A program of monitoring and evaluation continues over the following 24 months, with exchange visits between the schools, bi-annual refresher courses for the teachers at SFEL, visits to our own model farm to promote new ideas and improve motivation. The culmination of phase 1 (the pilot) was the competition between the schools which came in February 2010 with SFEL’s most recent international PDC, the participants of which were asked to judge between the schools for the best implementation, as part of their own PDC training.

The PDC had a multinational complexion with American Peace Corps sending two Ethiopian-American officers, an Ethiopian estate owner from Norway, two freelance American volunteers, a Swedish SFEL volunteer for five months, an Italian couple, a British volunteer on a mission to develop a windmill for SFEL, a Welsh lady working the Karrayou Tribe from the rift valley in East Shoa, and a veterinary surgeon – a Karrayou also working with the Welsh tribe. Criteria for the participants appraisal of the schools, included:

  • The presence of the design map on the wall
  • The presence of a tree nursery
  • Effective intercropping of species to reduce disease and promote companion relationships
  • Evidence of innovation in water harvesting
  • Evidence of eating the vegetables produced in the gardens
  • Evidence of gaining an income for the school from sales of produce

Overall it was decided that Sawgume (the same school where Tichafa had first embarrassed the teachers with the parable of the sparrows a year ago) deserved to win the competition, but all three schools were given prizes as an encouragement. The prizes were donated by local businessmen, such as Mr Yonas Mahetemu, the owner of Bella Abyssinia Tours, a customer of SFEL, who agreed to contribute 3000 Birr for exercise-books, pens, watering cans, spades and hoes, which were awarded to the teachers and most industrious parents and kids of the three schools.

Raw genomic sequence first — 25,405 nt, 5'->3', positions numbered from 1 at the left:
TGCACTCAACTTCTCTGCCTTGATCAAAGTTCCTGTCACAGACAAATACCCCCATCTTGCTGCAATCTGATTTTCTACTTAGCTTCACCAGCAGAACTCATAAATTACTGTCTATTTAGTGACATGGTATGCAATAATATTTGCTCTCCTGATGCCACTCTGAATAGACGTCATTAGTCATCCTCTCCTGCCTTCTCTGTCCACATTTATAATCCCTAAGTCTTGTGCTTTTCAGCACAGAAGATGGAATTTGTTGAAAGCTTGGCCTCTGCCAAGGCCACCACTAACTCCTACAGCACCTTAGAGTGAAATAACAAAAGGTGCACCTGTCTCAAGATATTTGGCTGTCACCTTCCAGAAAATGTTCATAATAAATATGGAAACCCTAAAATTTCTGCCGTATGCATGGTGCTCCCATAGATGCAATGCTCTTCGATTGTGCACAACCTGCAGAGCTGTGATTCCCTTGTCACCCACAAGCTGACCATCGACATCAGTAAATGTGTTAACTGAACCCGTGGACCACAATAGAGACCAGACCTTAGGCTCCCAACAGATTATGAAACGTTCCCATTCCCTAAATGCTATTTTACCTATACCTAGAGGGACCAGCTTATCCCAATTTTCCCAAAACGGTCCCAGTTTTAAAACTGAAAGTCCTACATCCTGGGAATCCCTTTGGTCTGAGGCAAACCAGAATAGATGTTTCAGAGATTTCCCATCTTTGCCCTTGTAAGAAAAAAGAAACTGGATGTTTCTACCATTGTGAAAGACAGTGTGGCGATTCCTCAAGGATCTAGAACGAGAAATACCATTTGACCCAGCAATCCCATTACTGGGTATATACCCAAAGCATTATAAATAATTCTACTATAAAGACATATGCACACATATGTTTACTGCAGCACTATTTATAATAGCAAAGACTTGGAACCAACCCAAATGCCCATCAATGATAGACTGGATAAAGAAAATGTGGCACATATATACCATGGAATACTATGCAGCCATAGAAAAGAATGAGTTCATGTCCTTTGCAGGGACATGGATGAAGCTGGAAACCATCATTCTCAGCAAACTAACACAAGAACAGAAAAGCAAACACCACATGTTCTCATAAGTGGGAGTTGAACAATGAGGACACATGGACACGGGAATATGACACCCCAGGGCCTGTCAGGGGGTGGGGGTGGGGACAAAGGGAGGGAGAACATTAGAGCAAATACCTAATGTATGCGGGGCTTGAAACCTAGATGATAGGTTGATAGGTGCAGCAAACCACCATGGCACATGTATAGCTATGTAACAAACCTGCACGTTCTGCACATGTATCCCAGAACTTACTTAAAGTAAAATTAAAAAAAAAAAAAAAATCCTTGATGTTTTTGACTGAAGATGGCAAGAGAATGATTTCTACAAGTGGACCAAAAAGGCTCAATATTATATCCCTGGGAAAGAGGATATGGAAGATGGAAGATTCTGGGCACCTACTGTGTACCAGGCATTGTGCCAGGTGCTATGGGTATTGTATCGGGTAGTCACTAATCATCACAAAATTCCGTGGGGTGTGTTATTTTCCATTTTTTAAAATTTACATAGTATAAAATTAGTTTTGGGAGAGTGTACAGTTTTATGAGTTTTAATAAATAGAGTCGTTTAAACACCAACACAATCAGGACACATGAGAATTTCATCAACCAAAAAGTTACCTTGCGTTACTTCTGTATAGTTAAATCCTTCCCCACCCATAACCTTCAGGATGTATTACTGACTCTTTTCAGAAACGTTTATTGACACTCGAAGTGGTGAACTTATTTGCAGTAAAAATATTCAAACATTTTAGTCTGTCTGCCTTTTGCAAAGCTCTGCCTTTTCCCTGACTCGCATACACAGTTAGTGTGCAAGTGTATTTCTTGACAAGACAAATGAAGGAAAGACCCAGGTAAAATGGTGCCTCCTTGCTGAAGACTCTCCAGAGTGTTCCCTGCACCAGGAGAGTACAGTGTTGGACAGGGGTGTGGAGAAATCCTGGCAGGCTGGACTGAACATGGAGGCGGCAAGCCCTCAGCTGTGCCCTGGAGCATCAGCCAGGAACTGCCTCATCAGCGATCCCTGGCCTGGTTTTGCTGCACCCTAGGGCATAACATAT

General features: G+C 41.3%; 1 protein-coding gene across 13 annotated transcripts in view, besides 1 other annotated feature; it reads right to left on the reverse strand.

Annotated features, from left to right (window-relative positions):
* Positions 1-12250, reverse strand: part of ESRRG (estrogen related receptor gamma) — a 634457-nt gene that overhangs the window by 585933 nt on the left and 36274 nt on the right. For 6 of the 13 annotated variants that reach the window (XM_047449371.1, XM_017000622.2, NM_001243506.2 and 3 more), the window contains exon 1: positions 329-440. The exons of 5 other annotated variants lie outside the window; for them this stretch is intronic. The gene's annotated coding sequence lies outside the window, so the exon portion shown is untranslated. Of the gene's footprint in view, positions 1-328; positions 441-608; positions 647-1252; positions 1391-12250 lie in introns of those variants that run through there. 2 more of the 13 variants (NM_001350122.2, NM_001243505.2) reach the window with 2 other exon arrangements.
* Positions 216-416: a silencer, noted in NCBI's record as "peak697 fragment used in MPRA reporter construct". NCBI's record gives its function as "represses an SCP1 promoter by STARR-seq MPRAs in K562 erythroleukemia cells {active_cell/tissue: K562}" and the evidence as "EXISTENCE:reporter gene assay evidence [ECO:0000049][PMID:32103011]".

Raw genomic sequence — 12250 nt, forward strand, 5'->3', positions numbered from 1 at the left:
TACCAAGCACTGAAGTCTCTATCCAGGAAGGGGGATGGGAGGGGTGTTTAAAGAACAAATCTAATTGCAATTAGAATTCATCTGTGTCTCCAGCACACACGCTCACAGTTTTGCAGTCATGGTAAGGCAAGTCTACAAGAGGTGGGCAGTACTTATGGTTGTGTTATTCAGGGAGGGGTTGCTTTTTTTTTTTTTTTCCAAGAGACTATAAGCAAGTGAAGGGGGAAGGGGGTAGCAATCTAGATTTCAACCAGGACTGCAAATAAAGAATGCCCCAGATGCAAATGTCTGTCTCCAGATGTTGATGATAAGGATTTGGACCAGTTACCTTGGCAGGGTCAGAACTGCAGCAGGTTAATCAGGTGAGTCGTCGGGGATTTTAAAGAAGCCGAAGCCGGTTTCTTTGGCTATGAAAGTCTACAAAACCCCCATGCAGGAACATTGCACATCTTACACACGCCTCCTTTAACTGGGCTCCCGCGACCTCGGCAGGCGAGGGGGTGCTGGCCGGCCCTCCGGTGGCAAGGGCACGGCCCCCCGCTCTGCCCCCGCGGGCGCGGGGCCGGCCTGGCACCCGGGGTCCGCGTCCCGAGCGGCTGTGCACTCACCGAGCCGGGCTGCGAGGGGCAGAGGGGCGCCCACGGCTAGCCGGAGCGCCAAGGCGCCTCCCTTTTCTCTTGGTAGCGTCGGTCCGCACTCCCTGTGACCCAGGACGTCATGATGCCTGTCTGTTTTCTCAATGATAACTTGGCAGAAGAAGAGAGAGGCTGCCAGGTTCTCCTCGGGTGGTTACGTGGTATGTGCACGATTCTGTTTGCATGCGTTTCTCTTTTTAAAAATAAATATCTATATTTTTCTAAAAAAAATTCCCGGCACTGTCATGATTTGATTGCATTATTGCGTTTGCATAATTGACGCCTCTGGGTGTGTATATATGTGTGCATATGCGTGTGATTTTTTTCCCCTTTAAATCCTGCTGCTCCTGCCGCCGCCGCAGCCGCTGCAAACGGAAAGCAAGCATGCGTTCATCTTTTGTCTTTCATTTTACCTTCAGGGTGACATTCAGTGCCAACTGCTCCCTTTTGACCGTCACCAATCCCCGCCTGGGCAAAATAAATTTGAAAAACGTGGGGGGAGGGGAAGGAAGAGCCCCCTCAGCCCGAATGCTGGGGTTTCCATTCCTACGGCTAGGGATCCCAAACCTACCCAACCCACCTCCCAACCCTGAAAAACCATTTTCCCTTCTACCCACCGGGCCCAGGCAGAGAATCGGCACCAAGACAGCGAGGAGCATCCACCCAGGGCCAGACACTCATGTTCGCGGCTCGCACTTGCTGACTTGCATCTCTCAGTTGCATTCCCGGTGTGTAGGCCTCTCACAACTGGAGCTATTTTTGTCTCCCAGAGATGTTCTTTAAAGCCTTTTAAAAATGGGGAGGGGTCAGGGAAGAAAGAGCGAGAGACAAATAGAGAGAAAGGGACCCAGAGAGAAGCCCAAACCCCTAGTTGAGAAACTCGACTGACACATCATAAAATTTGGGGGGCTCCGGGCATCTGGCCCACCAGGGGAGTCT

And the PKSP pilot phase has been proclaimed a resounding success! The Konso Education Bureau are keen to see its expansion to all the schools in Kosno. STC Finland have agreed to include two more schools in their program in 2010, however we at SFEL are keen to go beyond that. If more NGOs, GOs or individuals will involve themselves, by adopting or sponsoring schools in various ways, we can keep Permaculture actively growing in Ethiopia in the coming years. We are ready to work with you.

You can also support our activities by joining our next international PDC in at SFEL in Konso: Permaculture for the Rural African Environment – Oriented towards food security development for rural communities lead by Tichafa Makovere Shumba, at Strawberry Fields Eco-Lodge: April 05 – 18, 2010.

For more information please contact info (at) also visit our website and see more photos of project work here.


  1. it’s important for our countery because of our problem so if you are volentary to spounser me to give a scholar in my feild MSc i will excite & surve our counter by the way i have degree in Electrical & computr engineering .

  2. i appreciate everyone who participated in the foundation of konso community owned strawberry e co lodge. i am also ready to participate in community development especially in my field of study; tourism.
    communities be beneficiaries.
    thank you

  3. “If more NGOs, GOs or individuals will involve themselves, by adopting or sponsoring schools in various ways, we can keep Permaculture actively growing in Ethiopia in the coming years. We are ready to work with you.”

    It sounds good and we wish you success! Maybe this one will fly. The problem here in Latin America has been that as soon as the foreigners pull out, it’s back to the old ways. Time and again.

  4. Hi! I’m willing to travel to Ethiopia and do some woofing there for a while. How may I get in touch with your farm there? Thanks for any suggestion you’ll accept to share with me!

  5. Hello,
    I have spent time in Ethiopa (Addis) and also in 2010 and also 6 months this year in a town called Sendefa. I was there researching a book I am writting about my time training with the countrys runners. I am looking to come back in 2015 as I met a an Ethiopian girl named Mekdes who I became very close to, I would like to spent my time in Ethiopia (3 to 6 months) volenteering at your farm alog with Mekdes. Please contact me as I would like a little more information. Thank you Kristian.